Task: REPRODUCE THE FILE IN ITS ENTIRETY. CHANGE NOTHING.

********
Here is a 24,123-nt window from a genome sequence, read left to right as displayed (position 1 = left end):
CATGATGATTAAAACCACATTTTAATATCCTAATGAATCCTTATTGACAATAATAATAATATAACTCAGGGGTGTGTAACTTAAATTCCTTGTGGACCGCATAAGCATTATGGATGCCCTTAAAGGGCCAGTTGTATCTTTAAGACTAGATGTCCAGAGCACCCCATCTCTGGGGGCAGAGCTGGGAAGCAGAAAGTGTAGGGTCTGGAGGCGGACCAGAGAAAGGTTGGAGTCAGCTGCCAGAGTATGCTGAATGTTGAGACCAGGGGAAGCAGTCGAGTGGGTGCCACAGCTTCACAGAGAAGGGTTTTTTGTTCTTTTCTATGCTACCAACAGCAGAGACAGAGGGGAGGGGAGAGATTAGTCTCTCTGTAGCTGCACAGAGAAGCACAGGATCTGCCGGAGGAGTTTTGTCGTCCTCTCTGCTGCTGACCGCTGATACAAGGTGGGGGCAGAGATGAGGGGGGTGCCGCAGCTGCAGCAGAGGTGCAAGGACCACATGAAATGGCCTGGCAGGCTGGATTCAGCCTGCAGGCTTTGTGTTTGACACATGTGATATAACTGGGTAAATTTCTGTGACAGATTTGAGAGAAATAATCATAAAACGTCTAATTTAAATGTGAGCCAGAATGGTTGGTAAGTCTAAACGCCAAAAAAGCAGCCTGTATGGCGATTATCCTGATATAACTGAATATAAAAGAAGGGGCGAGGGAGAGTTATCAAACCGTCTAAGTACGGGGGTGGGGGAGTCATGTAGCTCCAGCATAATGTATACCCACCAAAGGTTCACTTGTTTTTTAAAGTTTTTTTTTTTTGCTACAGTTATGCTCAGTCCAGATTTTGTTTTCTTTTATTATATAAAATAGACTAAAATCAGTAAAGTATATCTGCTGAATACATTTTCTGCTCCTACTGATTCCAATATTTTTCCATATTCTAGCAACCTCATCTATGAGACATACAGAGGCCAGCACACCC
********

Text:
Here is a 24,123-nt window from a genome sequence, read left to right as displayed (position 1 = left end):
CATGATGATTAAAACCACATTTTAATATCCTAATGAATCCTTATTGACAATAATAATAATATAACTCAGGGGTGTGTAACTTAAATTCCTTGTGGACCGCATAAGCATTATGGATGCCCTTAAAGGGCCAGTTGTATCTTTAAGACTAGATGTCCAGAGCACCCCATCTCTGGGGGCAGAGCTGGGAAGCAGAAAGTGTAGGGTCTGGAGGCGGACCAGAGAAAGGTTGGAGTCAGCTGCCAGAGTATGCTGAATGTTGAGACCAGGGGAAGCAGTCGAGTGGGTGCCACAGCTTCACAGAGAAGGGTTTTTTGTTCTTTTCTATGCTACCAACAGCAGAGACAGAGGGGAGGGGAGAGATTAGTCTCTCTGTAGCTGCACAGAGAAGCACAGGATCTGCCGGAGGAGTTTTGTCGTCCTCTCTGCTGCTGACCGCTGATACAAGGTGGGGGCAGAGATGAGGGGGGTGCCGCAGCTGCAGCAGAGGTGCAAGGACCACATGAAATGGCCTGGCAGGCTGGATTCAGCCTGCAGGCTTTGTGTTTGACACATGTGATATAACTGGGTAAATTTCTGTGACAGATTTGAGAGAAATAATCATAAAACGTCTAATTTAAATGTGAGCCAGAATGGTTGGTAAGTCTAAACGCCAAAAAAGCAGCCTGTATGGCGATTATCCTGATATAACTGAATATAAAAGAAGGGGCGAGGGAGAGTTATCAAACCGTCTAAGTACGGGGGTGGGGGAGTCATGTAGCTCCAGCATAATGTATACCCACCAAAGGTTCACTTGTTTTTTAAAGTTTTTTTTTTTTGCTACAGTTATGCTCAGTCCAGATTTTGTTTTCTTTTATTATATAAAATAGACTAAAATCAGTAAAGTATATCTGCTGAATACATTTTCTGCTCCTACTGATTCCAATATTTTTCCATATTCTAGCAACCTCATCTATGAGACATACAGAGGCCAGCACACCC